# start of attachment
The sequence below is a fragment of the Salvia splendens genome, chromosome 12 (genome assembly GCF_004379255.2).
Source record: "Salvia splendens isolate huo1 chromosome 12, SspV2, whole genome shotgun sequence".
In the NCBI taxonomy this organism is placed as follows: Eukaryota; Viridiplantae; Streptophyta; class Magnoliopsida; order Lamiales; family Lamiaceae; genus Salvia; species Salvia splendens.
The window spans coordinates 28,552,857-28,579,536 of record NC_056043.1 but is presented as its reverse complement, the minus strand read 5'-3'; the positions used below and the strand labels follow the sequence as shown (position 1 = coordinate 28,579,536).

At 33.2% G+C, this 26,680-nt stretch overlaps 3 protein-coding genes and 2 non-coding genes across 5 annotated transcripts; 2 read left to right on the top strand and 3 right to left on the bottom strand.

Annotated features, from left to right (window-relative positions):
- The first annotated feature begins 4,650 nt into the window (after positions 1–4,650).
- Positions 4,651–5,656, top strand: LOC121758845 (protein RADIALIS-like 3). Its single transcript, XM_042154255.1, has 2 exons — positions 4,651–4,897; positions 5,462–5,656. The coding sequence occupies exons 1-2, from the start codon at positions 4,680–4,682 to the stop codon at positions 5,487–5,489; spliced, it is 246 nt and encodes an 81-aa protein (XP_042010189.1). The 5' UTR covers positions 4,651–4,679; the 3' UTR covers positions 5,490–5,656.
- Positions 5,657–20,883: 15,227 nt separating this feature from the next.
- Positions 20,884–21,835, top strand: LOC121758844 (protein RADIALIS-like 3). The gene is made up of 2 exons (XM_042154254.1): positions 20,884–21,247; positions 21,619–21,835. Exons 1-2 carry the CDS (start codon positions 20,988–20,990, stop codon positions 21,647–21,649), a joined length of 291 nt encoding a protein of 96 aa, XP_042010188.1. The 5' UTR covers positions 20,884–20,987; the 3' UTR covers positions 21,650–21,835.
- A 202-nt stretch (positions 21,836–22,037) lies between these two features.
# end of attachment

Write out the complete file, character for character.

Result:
The sequence below is a fragment of the Salvia splendens genome, chromosome 12 (genome assembly GCF_004379255.2).
Source record: "Salvia splendens isolate huo1 chromosome 12, SspV2, whole genome shotgun sequence".
In the NCBI taxonomy this organism is placed as follows: Eukaryota; Viridiplantae; Streptophyta; class Magnoliopsida; order Lamiales; family Lamiaceae; genus Salvia; species Salvia splendens.
The window spans coordinates 28,552,857-28,579,536 of record NC_056043.1 but is presented as its reverse complement, the minus strand read 5'-3'; the positions used below and the strand labels follow the sequence as shown (position 1 = coordinate 28,579,536).

At 33.2% G+C, this 26,680-nt stretch overlaps 3 protein-coding genes and 2 non-coding genes across 5 annotated transcripts; 2 read left to right on the top strand and 3 right to left on the bottom strand.

Annotated features, from left to right (window-relative positions):
- The first annotated feature begins 4,650 nt into the window (after positions 1–4,650).
- Positions 4,651–5,656, top strand: LOC121758845 (protein RADIALIS-like 3). Its single transcript, XM_042154255.1, has 2 exons — positions 4,651–4,897; positions 5,462–5,656. The coding sequence occupies exons 1-2, from the start codon at positions 4,680–4,682 to the stop codon at positions 5,487–5,489; spliced, it is 246 nt and encodes an 81-aa protein (XP_042010189.1). The 5' UTR covers positions 4,651–4,679; the 3' UTR covers positions 5,490–5,656.
- Positions 5,657–20,883: 15,227 nt separating this feature from the next.
- Positions 20,884–21,835, top strand: LOC121758844 (protein RADIALIS-like 3). The gene is made up of 2 exons (XM_042154254.1): positions 20,884–21,247; positions 21,619–21,835. Exons 1-2 carry the CDS (start codon positions 20,988–20,990, stop codon positions 21,647–21,649), a joined length of 291 nt encoding a protein of 96 aa, XP_042010188.1. The 5' UTR covers positions 20,884–20,987; the 3' UTR covers positions 21,650–21,835.
- A 202-nt stretch (positions 21,836–22,037) lies between these two features.